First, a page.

Plea bargains are voluntary agreements, made as a result of negotiations between prosecutors and defendants, that avoid a trial in exchange for a certain sentence. At least 90 percent of criminal cases in the United States are disposed of through plea bargaining. The prosecutor avoids the time and expense of a trial and the defendant is getting something less than the worst punishment a jury could give. Both sides avoid the uncertainty of a jury verdict.
The court must approve plea bargains. Because judges often work with the same prosecutors in their court on a daily basis, it is not common for a judge to refuse a plea bargain.
A plea bargain requires the defendant to plead guilty or nolo contendere, meaning "no contest." Plea bargains can result in a variety of dispositions—a lighter sentence, dismissal of additional charges against the defendant or reduction of the charge from a felony to misdemeanor.
Duties of Defense Counsel
The Sixth Amendment to the U.S. Constitution guarantees every defendant the right to an attorney and adequate representation. Under this standard, your attorney in a criminal case must always communicate and discuss with you any plea bargain offers from the prosecution. If you are not kept informed of potential pleas, go to trial and are then convicted, it is possible that you have been "prejudiced" or treated unfairly and deserve a new trial because your attorney did not adequately represent you.
To determine if your representation was inadequate, courts use the Strickland test. In the Strickland case, the U.S. Supreme Court required the defendant to show two things:
- The attorney’s errors were so serious he was not functioning as effective counsel; and
- There is more than a reasonable probability the outcome would have been different if the attorney had not made errors.
In plea bargain situations, this requires a showing that the defendant would have, in fact, pleaded guilty if he had known about the plea bargain offer and the court would have accepted the plea.
Duties of the Court
The judge has the duty to have you sworn in and ask you if you understand the consequences of your plea bargain. Under the Federal Rules of Criminal Procedure, and in most state courts, you will be addressed personally by the judge and asked if you understand:
- that you can be prosecuted for perjury if you give false statements under oath;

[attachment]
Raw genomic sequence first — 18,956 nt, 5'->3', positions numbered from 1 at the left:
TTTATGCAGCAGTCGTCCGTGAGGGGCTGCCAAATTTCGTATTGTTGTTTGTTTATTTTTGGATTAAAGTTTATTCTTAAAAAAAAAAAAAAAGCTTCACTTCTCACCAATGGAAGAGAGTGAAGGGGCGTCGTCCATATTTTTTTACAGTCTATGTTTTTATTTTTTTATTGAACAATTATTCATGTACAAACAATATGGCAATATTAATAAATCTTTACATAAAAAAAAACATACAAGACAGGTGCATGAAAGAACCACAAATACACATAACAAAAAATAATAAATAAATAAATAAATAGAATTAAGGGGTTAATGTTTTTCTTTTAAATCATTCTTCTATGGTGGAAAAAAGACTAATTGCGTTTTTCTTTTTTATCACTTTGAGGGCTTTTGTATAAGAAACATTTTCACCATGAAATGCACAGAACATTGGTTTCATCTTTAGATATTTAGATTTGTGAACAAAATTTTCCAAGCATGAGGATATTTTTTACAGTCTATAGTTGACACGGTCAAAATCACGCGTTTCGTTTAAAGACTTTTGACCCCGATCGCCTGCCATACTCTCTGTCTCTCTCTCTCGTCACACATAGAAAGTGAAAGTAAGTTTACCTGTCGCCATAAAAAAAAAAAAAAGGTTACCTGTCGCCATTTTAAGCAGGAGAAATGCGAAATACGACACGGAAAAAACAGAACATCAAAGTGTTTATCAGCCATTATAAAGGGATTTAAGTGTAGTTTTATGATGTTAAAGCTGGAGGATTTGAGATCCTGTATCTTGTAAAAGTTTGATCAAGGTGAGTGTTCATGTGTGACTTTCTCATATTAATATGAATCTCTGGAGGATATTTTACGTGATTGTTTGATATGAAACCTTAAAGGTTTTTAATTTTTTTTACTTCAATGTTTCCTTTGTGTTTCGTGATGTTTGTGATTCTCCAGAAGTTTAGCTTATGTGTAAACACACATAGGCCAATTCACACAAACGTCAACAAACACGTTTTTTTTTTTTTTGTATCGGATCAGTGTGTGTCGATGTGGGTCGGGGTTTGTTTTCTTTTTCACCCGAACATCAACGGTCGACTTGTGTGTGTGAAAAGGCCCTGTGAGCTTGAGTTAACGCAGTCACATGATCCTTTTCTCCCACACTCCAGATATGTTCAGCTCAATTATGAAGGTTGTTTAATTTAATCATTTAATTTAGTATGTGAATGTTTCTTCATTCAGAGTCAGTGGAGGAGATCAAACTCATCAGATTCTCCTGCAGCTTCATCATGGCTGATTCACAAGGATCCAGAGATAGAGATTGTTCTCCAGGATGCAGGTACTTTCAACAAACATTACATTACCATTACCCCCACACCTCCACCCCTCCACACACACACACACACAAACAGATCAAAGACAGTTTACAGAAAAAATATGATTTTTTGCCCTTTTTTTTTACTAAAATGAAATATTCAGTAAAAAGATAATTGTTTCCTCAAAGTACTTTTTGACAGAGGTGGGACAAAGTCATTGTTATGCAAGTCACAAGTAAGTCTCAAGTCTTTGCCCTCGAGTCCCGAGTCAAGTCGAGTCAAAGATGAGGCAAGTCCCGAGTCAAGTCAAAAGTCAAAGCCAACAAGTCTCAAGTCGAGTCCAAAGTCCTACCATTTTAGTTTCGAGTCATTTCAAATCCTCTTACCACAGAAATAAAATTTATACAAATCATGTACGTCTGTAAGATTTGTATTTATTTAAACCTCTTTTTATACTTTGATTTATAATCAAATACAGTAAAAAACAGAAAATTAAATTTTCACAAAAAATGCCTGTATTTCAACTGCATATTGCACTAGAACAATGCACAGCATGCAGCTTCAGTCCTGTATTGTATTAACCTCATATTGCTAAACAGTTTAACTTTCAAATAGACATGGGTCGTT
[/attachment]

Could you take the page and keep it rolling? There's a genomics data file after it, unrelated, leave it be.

- your right to plead "not guilty";
- your right to a jury trial;
- your right to be represented by counsel–and if necessary have the court appoint counsel–at trial and at every other stage of the proceeding;
- your right at trial to confront and cross-examine adverse witnesses, to be protected from compelled self-incrimination, to testify and present evidence, and to compel the attendance of witnesses;
- that you are waiving these trial rights if the court accepts a plea of "guilty" or nolo contendere ("no contest");
- the charges to which you are pleading;
- the possible maximum penalty, including imprisonment, fine and term of supervised release;
- any existence of mandatory minimum penalty; and
- the court's authority to order restitution (payment to the victim).
You should know that the judge does not automatically have to honor the plea bargain offered by the prosecutor.
Factors in Plea Bargains
The primary factor in any plea bargaining negotiation is the strength of the prosecution’s case. Is the case against the defendant a strong one? Is there sufficient evidence? Are witnesses available? Did the police perform legally? For a defendant, the question of how a jury would vote and what makeup of jurors he would get is a prime consideration. Another important factor is the experience of the criminal defense lawyer and her ability to obtain acquittals. Former prosecutors that become defense attorneys are a big bargaining chip for a defendant, as they know the ins and outs of criminal trials from the government’s point of view and often know the prosecutor.
The victim is also a factor in plea bargains. If the victim is traumatized and unwilling to testify, the prosecution’s case is not as strong. Sometimes the victim simply does not want a trial and acquiesces to a plea bargain with the defendant. On the other hand, a sympathetic victim will be difficult for the defense to counter, strengthening the prosecution’s case and chances for a conviction. Additionally, public outcry is important. District attorneys are elected officials, and their unwillingness to take a high-profile case to trial by plea bargaining it away can affect their job security.
Does the prosecutor have to offer a plea bargain?
No. A defendant is not entitled to a plea bargain.
The prosecutor "threatened" me with a trial if I did not plead guilty in exchange for a lighter sentence. Is this coercion?
No. Although your plea must be entered voluntarily, the prosecutor is not threatening you. She is merely informing you of what will happen if a plea bargain agreement cannot be agreed upon.
My attorney wants to go to trial but I would like to try to plea bargain. Does he have to tell me if the prosecution offers a deal?
Yes. If your attorney does not communicate a plea offer to you, your constitutional right to adequate representation by an attorney has been violated. You have reason to complain of "ineffective assistance of counsel" if you are convicted and later learn that a plea bargain was possible.
SIDEBAR: Courts require criminal defense attorneys to inform the defendant client of any plea offer. Furthermore, an attorney for the defendant has a constitutional duty to give his client professional advice concerning the plea so that the defendant clearly understands the consequences of his decision.
I have been convicted of a crime that I would have pleaded guilty to if I had had a better understanding of the consequences. Is there anything I can do to overturn this conviction?
Yes. If you were ineffectively represented and can show that you were prejudiced by your attorney’s poor performance in explaining the plea bargain, the court may dismiss your conviction and order a new trial. The judge might also impose the sentence that the prosecution offered if you had pleaded guilty.
I have agreed to plead guilty to a charge and the prosecution has agreed to some concessions. How do I know the prosecution will keep their end of the bargain?